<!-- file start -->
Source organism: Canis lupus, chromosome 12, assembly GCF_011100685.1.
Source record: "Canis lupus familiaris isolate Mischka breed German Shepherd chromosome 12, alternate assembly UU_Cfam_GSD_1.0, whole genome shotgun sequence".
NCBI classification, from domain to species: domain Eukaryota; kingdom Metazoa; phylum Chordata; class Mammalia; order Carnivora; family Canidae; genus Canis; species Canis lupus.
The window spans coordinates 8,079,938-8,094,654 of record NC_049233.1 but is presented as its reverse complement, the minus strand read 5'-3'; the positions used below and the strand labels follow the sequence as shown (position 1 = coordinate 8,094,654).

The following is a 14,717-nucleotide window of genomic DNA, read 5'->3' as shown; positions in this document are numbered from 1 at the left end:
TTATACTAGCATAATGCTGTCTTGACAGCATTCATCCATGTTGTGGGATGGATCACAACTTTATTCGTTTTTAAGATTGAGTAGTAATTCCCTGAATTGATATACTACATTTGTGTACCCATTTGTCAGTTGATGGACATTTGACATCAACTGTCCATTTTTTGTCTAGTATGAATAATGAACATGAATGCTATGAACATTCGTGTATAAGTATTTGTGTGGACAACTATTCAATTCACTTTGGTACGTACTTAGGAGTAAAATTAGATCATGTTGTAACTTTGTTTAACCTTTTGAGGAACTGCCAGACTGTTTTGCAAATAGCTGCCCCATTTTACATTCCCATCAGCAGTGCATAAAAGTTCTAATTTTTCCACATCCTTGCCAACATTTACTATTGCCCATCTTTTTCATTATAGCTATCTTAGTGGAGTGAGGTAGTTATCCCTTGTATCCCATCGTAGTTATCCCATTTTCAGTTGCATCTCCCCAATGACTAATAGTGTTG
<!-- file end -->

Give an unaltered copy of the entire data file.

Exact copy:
Source organism: Canis lupus, chromosome 12, assembly GCF_011100685.1.
Source record: "Canis lupus familiaris isolate Mischka breed German Shepherd chromosome 12, alternate assembly UU_Cfam_GSD_1.0, whole genome shotgun sequence".
NCBI classification, from domain to species: domain Eukaryota; kingdom Metazoa; phylum Chordata; class Mammalia; order Carnivora; family Canidae; genus Canis; species Canis lupus.
The window spans coordinates 8,079,938-8,094,654 of record NC_049233.1 but is presented as its reverse complement, the minus strand read 5'-3'; the positions used below and the strand labels follow the sequence as shown (position 1 = coordinate 8,094,654).

The following is a 14,717-nucleotide window of genomic DNA, read 5'->3' as shown; positions in this document are numbered from 1 at the left end:
TTATACTAGCATAATGCTGTCTTGACAGCATTCATCCATGTTGTGGGATGGATCACAACTTTATTCGTTTTTAAGATTGAGTAGTAATTCCCTGAATTGATATACTACATTTGTGTACCCATTTGTCAGTTGATGGACATTTGACATCAACTGTCCATTTTTTGTCTAGTATGAATAATGAACATGAATGCTATGAACATTCGTGTATAAGTATTTGTGTGGACAACTATTCAATTCACTTTGGTACGTACTTAGGAGTAAAATTAGATCATGTTGTAACTTTGTTTAACCTTTTGAGGAACTGCCAGACTGTTTTGCAAATAGCTGCCCCATTTTACATTCCCATCAGCAGTGCATAAAAGTTCTAATTTTTCCACATCCTTGCCAACATTTACTATTGCCCATCTTTTTCATTATAGCTATCTTAGTGGAGTGAGGTAGTTATCCCTTGTATCCCATCGTAGTTATCCCATTTTCAGTTGCATCTCCCCAATGACTAATAGTGTTG